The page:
Ultramarathon runners can suffer from many health problems. They often complain of gastrointestinal disorders, digestive problems (10), nausea (11), and bleeding (12, 13). They limit the performance of ultramarathon runners and are also often the reason for withdrawing from races (10, 14). There are also difficulties with maintaining homeostasis of the energy balance. Due to the high energy demand, there is a risk of an imbalance between its supply and actual energy expenditure. This may result in exercise-related hyponatremia or caloric deficit (2). Studies have shown that you should eat your favorite foods during competitions as they reduce the risk of digestive problems (15). Therefore, runners should consciously choose food products and know the main sources of energy in ultramarathons (16). However, it is not possible to fully meet the energy needs during the race, so participants must face weight loss during the run and an increased caloric deficit (17). This is also accompanied by dehydration (18). For this reason, they should drink plenty of fluids, but excessive drinking is not advisable (19). It can cause hyponatremia associated with excessive blood dilution or physical exertion (20).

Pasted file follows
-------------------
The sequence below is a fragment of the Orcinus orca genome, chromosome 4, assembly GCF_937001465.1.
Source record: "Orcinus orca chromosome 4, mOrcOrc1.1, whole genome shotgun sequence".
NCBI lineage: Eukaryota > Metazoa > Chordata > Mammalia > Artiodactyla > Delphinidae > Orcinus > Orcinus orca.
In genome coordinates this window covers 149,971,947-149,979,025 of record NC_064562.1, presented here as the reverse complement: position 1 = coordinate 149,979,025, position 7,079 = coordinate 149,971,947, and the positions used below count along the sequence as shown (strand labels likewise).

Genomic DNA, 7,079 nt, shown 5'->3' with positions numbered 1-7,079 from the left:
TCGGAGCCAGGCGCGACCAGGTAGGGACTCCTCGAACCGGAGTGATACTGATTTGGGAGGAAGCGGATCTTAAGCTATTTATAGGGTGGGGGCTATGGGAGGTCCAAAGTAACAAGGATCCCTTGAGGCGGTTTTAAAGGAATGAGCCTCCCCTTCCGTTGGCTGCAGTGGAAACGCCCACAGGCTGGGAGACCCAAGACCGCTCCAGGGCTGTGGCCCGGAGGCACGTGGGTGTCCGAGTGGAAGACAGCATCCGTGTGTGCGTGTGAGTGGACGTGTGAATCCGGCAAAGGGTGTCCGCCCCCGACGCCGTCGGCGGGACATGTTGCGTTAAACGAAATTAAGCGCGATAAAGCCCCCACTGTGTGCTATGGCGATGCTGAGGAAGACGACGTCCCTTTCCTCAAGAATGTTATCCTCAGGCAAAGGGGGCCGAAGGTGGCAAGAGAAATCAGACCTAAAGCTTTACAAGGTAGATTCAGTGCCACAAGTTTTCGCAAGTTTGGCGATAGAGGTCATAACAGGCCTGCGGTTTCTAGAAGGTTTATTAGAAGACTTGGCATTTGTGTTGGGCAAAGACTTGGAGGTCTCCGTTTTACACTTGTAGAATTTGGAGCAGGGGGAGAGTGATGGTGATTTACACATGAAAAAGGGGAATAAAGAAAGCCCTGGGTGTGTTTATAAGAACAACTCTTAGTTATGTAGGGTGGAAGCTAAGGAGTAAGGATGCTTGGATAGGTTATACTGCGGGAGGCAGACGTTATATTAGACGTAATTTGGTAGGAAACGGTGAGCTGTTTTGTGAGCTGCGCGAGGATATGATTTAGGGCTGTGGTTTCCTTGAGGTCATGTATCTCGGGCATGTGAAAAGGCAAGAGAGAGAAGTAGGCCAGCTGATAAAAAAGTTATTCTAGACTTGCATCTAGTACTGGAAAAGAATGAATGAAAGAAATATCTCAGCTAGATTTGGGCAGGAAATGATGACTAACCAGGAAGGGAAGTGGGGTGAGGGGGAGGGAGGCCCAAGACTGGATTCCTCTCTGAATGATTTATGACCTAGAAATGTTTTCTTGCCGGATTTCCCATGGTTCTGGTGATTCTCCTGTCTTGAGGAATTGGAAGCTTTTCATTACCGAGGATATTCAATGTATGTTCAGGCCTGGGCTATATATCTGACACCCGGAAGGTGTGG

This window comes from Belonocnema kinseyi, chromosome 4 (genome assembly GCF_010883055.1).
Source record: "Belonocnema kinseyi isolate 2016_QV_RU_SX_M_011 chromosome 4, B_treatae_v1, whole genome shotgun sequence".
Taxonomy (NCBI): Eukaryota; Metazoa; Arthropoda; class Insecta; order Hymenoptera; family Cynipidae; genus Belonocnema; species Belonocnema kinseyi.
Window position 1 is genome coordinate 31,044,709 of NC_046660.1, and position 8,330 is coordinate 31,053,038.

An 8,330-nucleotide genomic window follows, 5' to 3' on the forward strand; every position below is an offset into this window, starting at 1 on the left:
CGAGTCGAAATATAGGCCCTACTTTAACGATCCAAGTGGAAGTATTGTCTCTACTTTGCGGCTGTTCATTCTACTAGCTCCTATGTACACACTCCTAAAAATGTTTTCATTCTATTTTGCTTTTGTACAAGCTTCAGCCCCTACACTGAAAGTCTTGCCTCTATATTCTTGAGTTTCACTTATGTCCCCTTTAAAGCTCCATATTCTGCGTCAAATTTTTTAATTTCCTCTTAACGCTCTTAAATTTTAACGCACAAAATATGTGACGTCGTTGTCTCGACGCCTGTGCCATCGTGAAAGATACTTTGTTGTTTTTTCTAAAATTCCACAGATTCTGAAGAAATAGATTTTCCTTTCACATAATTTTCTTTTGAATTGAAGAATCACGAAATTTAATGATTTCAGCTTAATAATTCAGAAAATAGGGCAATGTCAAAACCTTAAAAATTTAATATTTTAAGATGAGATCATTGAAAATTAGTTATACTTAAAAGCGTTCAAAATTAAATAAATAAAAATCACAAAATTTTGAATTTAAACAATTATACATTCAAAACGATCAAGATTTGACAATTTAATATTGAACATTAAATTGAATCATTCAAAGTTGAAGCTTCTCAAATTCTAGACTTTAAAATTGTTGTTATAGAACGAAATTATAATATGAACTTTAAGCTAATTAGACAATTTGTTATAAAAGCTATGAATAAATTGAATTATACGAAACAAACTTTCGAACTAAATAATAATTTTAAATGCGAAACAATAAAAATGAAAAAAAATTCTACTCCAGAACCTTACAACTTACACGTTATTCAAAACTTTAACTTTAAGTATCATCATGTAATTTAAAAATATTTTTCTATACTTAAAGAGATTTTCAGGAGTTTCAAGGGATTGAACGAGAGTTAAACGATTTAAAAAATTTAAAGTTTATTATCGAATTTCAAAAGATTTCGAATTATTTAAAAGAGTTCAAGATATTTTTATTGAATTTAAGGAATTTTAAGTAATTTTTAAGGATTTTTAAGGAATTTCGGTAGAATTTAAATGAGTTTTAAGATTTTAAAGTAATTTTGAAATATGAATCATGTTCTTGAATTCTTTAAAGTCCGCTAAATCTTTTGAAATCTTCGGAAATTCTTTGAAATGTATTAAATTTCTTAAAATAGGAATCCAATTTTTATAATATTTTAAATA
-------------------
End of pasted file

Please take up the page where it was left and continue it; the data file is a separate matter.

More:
Food choices are influenced by social, economic, and cultural factors (21). Gender has been found to impact eating behavior significantly. Women pay attention to the sensory attractiveness of food to a greater extent than men (22). Taking into account only the influence of gender, women more often believe that healthy eating is important. For men, the health aspect of food choices is less critical (23). This has an impact on the food choices made. Researchers have noticed this in women with higher education. At the same educational level, 85% of women chose healthy foods compared to 61% of men. Women eat more fruit, fiber, and less fat compared to men. It is also affected by upbringing. Additionally, it has been shown that women are more willing to introduce changes in their diet; it is particularly evident among people with low socioeconomic status (24).